Strategies which embed routine preparedness behaviours were developed from analysis of data contributed by my participant groups – emergency responders and the owners of any kind, and any number, of animals, on South Australia’s Lower Eyre Peninsula – commonly referred to as “the driest state in the driest continent”. Animal owners were selected because they represent a broad cross-section of other demographic groups, and have not been actively researched with respect to their contribution to modern emergency management and DRR [11].

To build a culture of preparedness requires scrutiny of what precedes preparedness messaging and behaviour, so that awareness translates into actions as routine as buying groceries or putting fuel in the car [12]. During data analysis I called the ‘preparedness’ theme: Be fire-fit! Weekly is worth it! – the inference being that to be prepared (fire-fit) regularly (weekly) results in a net benefit (is worth it). By transitioning preparedness behaviour to become a routine part of everyday life, people can become ‘fire-fit’ without consciously expending a great deal of extra time or resources. To be ‘fire-fit’ becomes a social norm that can help save human life, and reduce psychosocial trauma and everything that goes with it (including the massive costs). Below are some recommendations from my research findings.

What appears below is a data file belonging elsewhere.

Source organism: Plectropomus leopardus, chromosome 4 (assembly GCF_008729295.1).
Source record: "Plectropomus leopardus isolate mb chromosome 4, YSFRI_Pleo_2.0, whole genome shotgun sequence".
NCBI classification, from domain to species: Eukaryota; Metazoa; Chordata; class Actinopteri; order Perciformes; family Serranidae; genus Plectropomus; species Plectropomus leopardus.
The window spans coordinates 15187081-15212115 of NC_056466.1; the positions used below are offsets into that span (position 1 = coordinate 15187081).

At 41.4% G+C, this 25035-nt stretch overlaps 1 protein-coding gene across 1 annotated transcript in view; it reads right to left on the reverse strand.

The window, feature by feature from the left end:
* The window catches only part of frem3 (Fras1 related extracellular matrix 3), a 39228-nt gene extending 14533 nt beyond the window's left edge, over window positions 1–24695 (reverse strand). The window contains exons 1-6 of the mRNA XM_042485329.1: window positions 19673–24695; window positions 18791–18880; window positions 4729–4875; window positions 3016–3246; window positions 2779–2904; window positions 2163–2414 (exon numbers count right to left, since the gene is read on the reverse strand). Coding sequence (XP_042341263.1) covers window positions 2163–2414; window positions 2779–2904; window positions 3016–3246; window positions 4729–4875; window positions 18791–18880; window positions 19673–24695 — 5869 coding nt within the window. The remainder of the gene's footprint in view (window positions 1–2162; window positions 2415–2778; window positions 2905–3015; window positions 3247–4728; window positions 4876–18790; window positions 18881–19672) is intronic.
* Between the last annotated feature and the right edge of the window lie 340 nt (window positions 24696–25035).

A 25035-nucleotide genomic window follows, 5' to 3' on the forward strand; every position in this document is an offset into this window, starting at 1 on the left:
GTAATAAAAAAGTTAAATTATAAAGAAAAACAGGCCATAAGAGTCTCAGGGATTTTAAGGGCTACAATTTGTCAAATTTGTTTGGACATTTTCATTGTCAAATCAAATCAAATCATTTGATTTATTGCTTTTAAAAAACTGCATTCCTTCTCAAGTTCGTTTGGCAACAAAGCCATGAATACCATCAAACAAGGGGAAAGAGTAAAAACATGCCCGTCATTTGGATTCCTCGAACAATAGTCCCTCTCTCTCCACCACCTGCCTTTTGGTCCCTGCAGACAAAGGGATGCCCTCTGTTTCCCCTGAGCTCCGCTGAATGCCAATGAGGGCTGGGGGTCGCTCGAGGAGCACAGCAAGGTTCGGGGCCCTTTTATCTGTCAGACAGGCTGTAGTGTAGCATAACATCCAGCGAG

First, create a new type of workplace leave called Catastrophic Day Leave (or the equivalent local nomenclature), giving employees the ability to trade other leave or overtime specifically for the purpose of putting their survival plans into action. This can be written into individual employee contracts.

Second, give new residents a financial incentive to attend fire-safe seminars by offering a significant discount on their second year’s local municipal taxes. To qualify, attendance can be set at a given number of events over a 12 month period, to allow maximum opportunity for participation.